NEW RECYCLABLE PLASTIC HEALS ITSELF AND CAN FEED SEA LIFE

NEW RECYCLABLE PLASTIC HEALS ITSELF AND CAN FEED SEA LIFE

Working with a plastic called epoxy resin vitrimer, researchers at the University of Tokyo have created a new kind of plastic that is plastic-strong at room temperature, repairs itself when cut, breaks down into its recyclable ingredients when heated, and dissolves in seawater into edible material that can nourish marine life. 

The plastic, dubbed VPR by its creators, also remembers past shapes. The researchers molded it in the shape of a bird, then flattened the sheet. When they heated it, the sheet resumed its bird shape.

Normally, epoxy resin vitrimer is brittle. The Japanese scientists found that adding a molecule called polyrotaxane makes it pliable. Polyrotaxane molecules look like tiny rings threaded on a skewer and make substances containing them more malleable.

As a result, when VPR is sliced with a blade, the cut heals in 60 seconds if the plastic is heated to 302°F (150°C). When molded to a shape and then crumpled or flattened, it resumes its previous shape.

When VPR is heated with a proprietary solvent, it lets go of its molecular bonds and falls apart into its original ingredients, which then can be recycled into more VPR or put to other uses.

VPR is five times more resistant to breaking than ordinary epoxy resin vitrimer, the developers reported. It repairs itself 15 times faster and breaks down for recycling 10 times faster, they claim.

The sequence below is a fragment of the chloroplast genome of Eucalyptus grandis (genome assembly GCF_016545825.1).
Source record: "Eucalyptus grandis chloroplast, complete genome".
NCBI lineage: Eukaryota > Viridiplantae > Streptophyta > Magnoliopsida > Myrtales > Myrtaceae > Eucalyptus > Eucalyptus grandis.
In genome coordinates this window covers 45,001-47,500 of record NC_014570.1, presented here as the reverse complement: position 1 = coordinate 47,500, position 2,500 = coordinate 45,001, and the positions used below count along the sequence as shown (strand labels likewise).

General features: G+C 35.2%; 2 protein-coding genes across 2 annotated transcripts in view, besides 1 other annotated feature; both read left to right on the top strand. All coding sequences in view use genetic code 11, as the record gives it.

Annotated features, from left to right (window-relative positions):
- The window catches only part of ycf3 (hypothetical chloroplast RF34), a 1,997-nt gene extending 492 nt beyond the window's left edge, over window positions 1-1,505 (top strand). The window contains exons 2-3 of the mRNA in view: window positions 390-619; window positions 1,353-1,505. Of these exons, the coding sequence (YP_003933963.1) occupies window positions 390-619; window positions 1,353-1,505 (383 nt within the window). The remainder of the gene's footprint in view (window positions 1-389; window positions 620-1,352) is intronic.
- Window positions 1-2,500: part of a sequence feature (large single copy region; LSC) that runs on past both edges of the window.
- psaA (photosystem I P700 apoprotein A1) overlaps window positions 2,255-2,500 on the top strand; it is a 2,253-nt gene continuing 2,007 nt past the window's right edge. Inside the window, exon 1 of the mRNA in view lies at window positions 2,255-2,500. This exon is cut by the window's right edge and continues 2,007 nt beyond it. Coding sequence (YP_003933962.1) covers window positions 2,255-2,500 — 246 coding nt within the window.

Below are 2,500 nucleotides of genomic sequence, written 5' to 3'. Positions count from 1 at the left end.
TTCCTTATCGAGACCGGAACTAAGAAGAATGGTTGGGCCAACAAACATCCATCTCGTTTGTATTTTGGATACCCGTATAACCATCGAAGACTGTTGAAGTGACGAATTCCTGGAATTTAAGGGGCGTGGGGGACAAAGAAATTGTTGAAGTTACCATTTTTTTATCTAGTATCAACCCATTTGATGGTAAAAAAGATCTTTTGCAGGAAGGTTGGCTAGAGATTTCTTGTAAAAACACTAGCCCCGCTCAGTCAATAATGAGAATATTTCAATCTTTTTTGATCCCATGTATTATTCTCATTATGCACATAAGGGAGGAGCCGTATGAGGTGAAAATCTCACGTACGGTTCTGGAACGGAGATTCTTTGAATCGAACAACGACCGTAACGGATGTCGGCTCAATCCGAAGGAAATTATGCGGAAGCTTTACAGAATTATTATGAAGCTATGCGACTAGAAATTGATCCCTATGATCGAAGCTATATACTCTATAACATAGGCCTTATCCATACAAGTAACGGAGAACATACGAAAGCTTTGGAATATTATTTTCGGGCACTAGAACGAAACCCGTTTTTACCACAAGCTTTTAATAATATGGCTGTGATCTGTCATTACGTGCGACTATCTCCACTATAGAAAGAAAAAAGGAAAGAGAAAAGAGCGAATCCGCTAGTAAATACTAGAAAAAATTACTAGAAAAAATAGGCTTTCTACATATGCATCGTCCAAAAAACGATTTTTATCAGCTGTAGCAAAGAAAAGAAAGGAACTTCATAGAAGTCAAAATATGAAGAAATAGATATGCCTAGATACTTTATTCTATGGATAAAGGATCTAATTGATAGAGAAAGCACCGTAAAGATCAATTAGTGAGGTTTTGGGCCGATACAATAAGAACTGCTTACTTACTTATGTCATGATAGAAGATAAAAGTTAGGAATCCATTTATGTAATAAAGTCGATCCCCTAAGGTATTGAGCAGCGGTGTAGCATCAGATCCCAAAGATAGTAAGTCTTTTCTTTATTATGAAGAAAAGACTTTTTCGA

Submerged for 30 days in seawater, a quarter of a VPR sheet dissolved into materials that can be eaten by underwater life with no ill effects, according to the developers. 

TRENDPOST: Epoxy resins often are mixed with carbon and concrete in materials used to build bridges and other infrastructure. Adding VPR could make the structures self-healing under heat. VPR also can be stretched without losing its hardness, making it useful in making many molded shapes.

More broadly, this is another advance in the growing industry of alternative, less environmentally damaging plastics that eventually will replace today’s versions derived from petroleum.

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